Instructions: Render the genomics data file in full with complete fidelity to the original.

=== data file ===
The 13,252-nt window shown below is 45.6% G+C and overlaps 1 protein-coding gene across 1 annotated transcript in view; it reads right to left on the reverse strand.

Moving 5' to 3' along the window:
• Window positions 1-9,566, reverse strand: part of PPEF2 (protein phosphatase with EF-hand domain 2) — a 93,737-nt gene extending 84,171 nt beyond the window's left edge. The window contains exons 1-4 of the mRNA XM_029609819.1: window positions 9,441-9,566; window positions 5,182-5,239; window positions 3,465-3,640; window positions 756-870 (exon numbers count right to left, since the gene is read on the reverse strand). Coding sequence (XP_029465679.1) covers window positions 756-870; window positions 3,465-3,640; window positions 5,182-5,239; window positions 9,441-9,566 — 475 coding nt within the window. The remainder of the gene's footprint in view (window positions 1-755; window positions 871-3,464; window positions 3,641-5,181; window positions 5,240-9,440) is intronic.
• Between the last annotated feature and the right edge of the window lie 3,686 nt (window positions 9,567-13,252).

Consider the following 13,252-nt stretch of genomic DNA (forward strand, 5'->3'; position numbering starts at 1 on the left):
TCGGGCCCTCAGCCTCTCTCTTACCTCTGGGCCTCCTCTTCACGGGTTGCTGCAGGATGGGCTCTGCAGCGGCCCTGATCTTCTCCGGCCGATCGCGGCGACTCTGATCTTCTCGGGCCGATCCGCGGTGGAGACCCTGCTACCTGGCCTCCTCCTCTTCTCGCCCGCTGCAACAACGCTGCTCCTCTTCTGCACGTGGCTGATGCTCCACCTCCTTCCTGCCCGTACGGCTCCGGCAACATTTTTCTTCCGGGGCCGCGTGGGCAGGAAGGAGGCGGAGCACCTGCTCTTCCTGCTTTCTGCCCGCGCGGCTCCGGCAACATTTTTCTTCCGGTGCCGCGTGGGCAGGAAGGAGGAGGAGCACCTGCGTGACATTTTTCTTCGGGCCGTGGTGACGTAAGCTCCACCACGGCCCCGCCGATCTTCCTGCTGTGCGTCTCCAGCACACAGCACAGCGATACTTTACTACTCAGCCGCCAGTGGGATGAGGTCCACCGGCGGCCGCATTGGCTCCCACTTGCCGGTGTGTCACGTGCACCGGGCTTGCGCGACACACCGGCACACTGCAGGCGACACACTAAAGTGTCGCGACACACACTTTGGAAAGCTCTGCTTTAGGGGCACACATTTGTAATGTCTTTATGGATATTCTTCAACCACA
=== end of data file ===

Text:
The 13,252-nt window shown below is 45.6% G+C and overlaps 1 protein-coding gene across 1 annotated transcript in view; it reads right to left on the reverse strand.

Moving 5' to 3' along the window:
• Window positions 1-9,566, reverse strand: part of PPEF2 (protein phosphatase with EF-hand domain 2) — a 93,737-nt gene extending 84,171 nt beyond the window's left edge. The window contains exons 1-4 of the mRNA XM_029609819.1: window positions 9,441-9,566; window positions 5,182-5,239; window positions 3,465-3,640; window positions 756-870 (exon numbers count right to left, since the gene is read on the reverse strand). Coding sequence (XP_029465679.1) covers window positions 756-870; window positions 3,465-3,640; window positions 5,182-5,239; window positions 9,441-9,566 — 475 coding nt within the window. The remainder of the gene's footprint in view (window positions 1-755; window positions 871-3,464; window positions 3,641-5,181; window positions 5,240-9,440) is intronic.
• Between the last annotated feature and the right edge of the window lie 3,686 nt (window positions 9,567-13,252).

Consider the following 13,252-nt stretch of genomic DNA (forward strand, 5'->3'; position numbering starts at 1 on the left):
TCGGGCCCTCAGCCTCTCTCTTACCTCTGGGCCTCCTCTTCACGGGTTGCTGCAGGATGGGCTCTGCAGCGGCCCTGATCTTCTCCGGCCGATCGCGGCGACTCTGATCTTCTCGGGCCGATCCGCGGTGGAGACCCTGCTACCTGGCCTCCTCCTCTTCTCGCCCGCTGCAACAACGCTGCTCCTCTTCTGCACGTGGCTGATGCTCCACCTCCTTCCTGCCCGTACGGCTCCGGCAACATTTTTCTTCCGGGGCCGCGTGGGCAGGAAGGAGGCGGAGCACCTGCTCTTCCTGCTTTCTGCCCGCGCGGCTCCGGCAACATTTTTCTTCCGGTGCCGCGTGGGCAGGAAGGAGGAGGAGCACCTGCGTGACATTTTTCTTCGGGCCGTGGTGACGTAAGCTCCACCACGGCCCCGCCGATCTTCCTGCTGTGCGTCTCCAGCACACAGCACAGCGATACTTTACTACTCAGCCGCCAGTGGGATGAGGTCCACCGGCGGCCGCATTGGCTCCCACTTGCCGGTGTGTCACGTGCACCGGGCTTGCGCGACACACCGGCACACTGCAGGCGACACACTAAAGTGTCGCGACACACACTTTGGAAAGCTCTGCTTTAGGGGCACACATTTGTAATGTCTTTATGGATATTCTTCAACCACA